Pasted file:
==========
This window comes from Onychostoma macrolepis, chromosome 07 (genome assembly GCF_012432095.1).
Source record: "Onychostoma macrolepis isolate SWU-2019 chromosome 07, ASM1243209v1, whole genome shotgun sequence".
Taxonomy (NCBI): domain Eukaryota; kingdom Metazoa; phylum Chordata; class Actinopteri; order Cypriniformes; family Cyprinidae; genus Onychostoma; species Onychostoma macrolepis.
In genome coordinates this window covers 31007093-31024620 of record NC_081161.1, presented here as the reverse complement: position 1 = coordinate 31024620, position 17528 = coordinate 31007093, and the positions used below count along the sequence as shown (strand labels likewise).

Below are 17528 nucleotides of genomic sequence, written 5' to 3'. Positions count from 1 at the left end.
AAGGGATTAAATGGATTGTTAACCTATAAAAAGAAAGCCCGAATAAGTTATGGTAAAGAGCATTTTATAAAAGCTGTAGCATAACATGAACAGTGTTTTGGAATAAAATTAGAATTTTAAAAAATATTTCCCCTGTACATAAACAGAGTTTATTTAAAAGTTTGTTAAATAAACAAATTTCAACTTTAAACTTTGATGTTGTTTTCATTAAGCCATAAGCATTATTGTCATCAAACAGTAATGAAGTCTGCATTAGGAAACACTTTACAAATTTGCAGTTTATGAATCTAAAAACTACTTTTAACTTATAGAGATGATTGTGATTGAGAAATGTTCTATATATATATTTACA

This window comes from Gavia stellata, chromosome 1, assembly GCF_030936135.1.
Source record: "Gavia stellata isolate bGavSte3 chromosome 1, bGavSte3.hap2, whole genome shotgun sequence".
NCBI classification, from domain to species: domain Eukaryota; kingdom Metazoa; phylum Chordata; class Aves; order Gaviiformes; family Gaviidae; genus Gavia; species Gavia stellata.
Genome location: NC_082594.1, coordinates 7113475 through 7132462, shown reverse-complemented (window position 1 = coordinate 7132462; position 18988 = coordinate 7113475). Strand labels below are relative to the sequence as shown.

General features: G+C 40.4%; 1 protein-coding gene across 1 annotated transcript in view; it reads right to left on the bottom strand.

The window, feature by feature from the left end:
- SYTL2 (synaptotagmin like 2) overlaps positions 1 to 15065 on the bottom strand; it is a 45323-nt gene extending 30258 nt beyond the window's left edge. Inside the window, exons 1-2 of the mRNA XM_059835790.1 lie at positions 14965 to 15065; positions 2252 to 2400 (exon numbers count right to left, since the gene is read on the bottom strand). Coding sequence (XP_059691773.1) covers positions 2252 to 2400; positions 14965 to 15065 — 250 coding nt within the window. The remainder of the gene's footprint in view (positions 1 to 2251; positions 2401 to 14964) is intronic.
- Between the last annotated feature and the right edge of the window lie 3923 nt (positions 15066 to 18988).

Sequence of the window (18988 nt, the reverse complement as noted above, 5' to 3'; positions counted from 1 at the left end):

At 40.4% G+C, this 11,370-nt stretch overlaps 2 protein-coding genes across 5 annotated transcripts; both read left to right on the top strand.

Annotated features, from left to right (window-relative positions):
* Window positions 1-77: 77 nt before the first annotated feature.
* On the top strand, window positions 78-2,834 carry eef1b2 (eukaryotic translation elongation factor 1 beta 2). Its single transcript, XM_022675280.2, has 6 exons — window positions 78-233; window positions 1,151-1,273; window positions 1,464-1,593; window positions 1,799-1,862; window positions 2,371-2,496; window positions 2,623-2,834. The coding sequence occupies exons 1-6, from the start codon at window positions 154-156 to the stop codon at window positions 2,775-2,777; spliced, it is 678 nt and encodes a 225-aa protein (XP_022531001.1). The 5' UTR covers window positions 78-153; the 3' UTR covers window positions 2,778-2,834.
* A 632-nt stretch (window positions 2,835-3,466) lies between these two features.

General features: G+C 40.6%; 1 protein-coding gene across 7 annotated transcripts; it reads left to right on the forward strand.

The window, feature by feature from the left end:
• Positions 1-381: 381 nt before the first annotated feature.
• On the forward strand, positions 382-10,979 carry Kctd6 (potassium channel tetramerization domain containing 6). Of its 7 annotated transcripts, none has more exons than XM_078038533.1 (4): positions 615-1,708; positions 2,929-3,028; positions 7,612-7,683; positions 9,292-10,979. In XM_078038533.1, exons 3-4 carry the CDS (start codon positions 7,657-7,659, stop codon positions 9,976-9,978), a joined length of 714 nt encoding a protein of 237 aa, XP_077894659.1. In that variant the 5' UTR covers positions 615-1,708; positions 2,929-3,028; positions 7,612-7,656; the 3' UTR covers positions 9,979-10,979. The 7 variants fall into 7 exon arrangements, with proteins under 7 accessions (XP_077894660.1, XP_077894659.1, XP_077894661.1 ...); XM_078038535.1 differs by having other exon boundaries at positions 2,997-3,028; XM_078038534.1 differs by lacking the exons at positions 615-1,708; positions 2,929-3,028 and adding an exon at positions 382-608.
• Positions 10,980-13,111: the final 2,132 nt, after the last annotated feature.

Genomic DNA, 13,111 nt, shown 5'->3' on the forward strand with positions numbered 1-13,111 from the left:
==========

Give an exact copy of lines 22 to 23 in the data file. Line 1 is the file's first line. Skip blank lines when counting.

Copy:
The window, feature by feature from the left end:
• Positions 1-381: 381 nt before the first annotated feature.